“This was a very large cohort, and it showed that long COVID is manifesting in kids and that there are some flavors of it that seem a little bit different to what was being seen in adults,” she explains.

Not only did the study show that kids are experiencing long COVID, but it also helped researchers gain an understanding of what that might look like. Some of the most common conditions found in these children included acute respiratory distress, myositis, mental health concerns, teeth and gum disorders, and myocarditis. Researchers also found patterns in symptoms not associated with a secondary condition, such as changes in taste and smell, hair loss, chest pain, generalized pain and abnormal liver enzymes.

What’s more, the study helped identify which kids might be most at risk for long COVID. Among the children studied, those who experienced more severe acute COVID illness or who had chronic, complex conditions were at a higher risk of developing long COVID.

The team followed up this study with one that used machine learning to further characterize long COVID and provide a tool for defining and classifying it (2). The wide variety of symptoms and conditions that can manifest as part of long COVID have created a gap in providers’ ability to predict which kids might end up with long COVID and to diagnose long COVID when they see it. This, in turn, impacts patient enrollment in pediatric clinical trials and studies, as official long COVID diagnoses in children have been scarce.

The study used a tree-based scan statistic data mining tool to identify diagnoses, medications, procedures and diagnostic test codes that were disproportionately seen in patients with long COVID. Results from the study validated the power of this tool in identifying kids with long COVID — something that is particularly important in a pediatric setting, in which long COVID is underdiagnosed due to its tendency to present as milder than it does in adults.

Vaccine effectiveness

Most recently, the team published a study (3) that has made headlines for its insights on the efficacy of COVID vaccines. By gathering data from 17 different health systems, investigators determined just how invaluable COVID-19 vaccines are for the pediatric population.

This work necessitated a cohesive understanding of a condition notorious for its difficulty to pin down. By using a definition for long COVID developed based on all its previously published research, the team was able to focus in on a pool of patients with long COVID and cross-check their records for vaccination status.

“If you look at all of the data, you’ll see that the vaccine’s effectiveness against long COVID was 35% to 42%,” Dr. Rao explains. “The vaccine’s effectiveness was higher in adolescents than in younger kids, and the effects were stronger within that six-month timeframe of receiving the vaccine. So, it was actually 61% effective within six months, but then it did decrease.”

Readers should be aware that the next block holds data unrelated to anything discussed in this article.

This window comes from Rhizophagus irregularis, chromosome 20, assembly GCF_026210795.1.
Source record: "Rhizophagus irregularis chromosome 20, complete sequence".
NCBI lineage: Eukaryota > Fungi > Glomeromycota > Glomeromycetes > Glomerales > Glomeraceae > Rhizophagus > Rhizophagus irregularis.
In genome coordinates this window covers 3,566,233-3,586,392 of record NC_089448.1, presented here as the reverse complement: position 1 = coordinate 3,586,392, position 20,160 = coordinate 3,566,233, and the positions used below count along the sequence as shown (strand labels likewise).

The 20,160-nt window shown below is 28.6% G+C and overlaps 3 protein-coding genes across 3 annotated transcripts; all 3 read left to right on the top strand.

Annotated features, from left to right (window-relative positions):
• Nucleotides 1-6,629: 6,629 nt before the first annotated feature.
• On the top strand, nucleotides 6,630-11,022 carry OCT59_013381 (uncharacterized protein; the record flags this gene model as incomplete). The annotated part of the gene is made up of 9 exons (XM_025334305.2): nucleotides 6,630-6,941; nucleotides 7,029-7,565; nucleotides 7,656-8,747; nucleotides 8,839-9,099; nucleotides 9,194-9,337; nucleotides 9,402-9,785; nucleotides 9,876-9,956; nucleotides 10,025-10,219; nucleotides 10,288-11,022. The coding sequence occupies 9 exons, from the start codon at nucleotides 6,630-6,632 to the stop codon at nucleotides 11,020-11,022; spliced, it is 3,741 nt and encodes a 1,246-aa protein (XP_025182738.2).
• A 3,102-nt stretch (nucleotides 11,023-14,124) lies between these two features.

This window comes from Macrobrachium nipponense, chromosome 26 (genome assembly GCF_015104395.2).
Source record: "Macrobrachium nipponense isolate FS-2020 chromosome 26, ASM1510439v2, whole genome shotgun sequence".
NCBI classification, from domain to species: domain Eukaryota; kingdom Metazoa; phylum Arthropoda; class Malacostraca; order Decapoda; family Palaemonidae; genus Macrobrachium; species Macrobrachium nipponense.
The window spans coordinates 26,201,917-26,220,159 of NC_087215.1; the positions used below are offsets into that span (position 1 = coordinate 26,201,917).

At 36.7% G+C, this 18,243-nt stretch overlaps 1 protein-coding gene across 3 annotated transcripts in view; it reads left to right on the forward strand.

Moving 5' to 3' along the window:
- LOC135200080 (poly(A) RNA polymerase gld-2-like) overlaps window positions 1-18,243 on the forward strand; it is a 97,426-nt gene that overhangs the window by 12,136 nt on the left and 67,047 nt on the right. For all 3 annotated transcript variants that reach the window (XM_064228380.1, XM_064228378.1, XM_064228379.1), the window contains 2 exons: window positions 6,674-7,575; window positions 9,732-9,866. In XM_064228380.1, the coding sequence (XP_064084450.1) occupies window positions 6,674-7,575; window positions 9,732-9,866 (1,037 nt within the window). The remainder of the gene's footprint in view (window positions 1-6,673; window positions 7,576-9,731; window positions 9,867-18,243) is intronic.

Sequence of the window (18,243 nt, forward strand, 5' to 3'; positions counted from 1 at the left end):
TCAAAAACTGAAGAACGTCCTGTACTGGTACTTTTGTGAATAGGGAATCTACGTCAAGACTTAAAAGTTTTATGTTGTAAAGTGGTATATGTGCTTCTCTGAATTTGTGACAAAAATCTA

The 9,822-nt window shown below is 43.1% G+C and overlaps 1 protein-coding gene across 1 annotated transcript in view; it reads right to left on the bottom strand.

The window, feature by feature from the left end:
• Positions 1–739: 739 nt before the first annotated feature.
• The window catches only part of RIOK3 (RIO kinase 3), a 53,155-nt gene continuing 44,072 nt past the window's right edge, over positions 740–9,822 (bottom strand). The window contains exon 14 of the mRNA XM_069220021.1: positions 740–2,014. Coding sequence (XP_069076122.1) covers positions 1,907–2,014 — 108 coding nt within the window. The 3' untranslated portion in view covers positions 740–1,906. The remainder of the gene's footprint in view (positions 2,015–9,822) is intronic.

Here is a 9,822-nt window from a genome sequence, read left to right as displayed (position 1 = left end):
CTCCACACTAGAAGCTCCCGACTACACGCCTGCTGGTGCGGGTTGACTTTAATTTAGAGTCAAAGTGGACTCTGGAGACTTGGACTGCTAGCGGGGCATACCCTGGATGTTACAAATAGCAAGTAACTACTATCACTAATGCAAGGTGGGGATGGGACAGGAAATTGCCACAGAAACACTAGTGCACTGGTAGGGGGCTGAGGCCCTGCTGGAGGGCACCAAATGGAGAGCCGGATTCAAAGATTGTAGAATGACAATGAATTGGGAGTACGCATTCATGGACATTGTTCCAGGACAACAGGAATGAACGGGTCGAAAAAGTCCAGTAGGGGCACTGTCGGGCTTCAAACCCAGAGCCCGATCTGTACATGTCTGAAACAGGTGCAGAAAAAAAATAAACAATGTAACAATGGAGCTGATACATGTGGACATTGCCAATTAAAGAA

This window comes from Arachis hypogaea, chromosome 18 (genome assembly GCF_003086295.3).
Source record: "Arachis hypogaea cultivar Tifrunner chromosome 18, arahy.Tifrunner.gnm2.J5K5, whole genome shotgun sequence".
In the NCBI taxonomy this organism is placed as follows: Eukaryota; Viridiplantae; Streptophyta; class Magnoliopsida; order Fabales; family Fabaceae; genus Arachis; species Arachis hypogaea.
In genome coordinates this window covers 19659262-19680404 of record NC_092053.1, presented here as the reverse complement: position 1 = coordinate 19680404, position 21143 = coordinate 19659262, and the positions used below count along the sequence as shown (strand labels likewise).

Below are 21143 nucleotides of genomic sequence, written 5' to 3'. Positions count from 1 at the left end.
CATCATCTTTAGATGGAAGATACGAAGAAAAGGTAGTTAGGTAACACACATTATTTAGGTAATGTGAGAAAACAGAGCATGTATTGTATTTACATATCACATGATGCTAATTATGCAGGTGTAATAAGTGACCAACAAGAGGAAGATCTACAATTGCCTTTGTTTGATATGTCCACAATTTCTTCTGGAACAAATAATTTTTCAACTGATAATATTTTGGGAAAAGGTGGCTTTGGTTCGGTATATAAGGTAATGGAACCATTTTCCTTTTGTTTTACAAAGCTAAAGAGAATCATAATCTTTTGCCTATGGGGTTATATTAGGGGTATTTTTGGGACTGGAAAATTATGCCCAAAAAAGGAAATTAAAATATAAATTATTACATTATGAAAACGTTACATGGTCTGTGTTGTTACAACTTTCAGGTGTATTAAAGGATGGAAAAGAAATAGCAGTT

These findings have the potential to move minds among providers and caregivers alike, because not only do they show conclusive evidence regarding the value of using vaccines against long COVID, but they also come from the largest national-scale study on vaccine effectiveness in pediatrics to date, with a cohort of more than a million children.

“During a time when people might be questioning whether to give their children boosters or their adolescents the vaccine, this is good evidence that it would have an impact.”

-Suchitra Rao, MD

“The main message was that vaccination can be helpful in not just minimizing severe COVID, but also in the prevention of long COVID,” Dr. Rao says. “During a time when people might be questioning whether to give their children boosters or their adolescents the vaccine, this is good evidence that it would have an impact.”

With each new study, the Children’s Colorado RECOVER team has wielded data as the ultimate tool to explain the unexplainable, measure the intangible and lift the fog shrouding long COVID. In doing so, these researchers have helped construct a path for every child and family facing a scary, lingering and uncertain future as a result of this disease.

“A lot of kids are not able to go to school. A lot of adults are not able to continue their work. It's now turning into this very prominent chronic disease,” Dr. Rao says. “It’s a new entity, and there’s still so much that we need to understand and learn about long COVID because even though it’s something that’s rare, it can prevent people from having a healthy existence.”


  1. Rao, Suchitra et al. “Clinical Features and Burden of Postacute Sequelae of SARS-CoV-2 Infection in Children and Adolescents.” JAMA pediatrics vol. 176,10 (2022): 1000-1009. doi:10.1001/jamapediatrics.2022.2800.  
  2. Lorman, Vitaly et al. “A Machine Learning-Based Phenotype for Long COVID in Children: An EHR-Based Study From the RECOVER Program.” PloS one vol. 18,8 e0289774. 10 Aug. 2023, doi:10.1371/journal.pone.0289774.  
  3. Razzaghi, Hanieh et al. “Vaccine Effectiveness Against Long COVID in Children.” Pediatrics, 10.1542/peds.2023-064446. 16 Jan. 2024, doi:10.1542/ peds.2023-064446.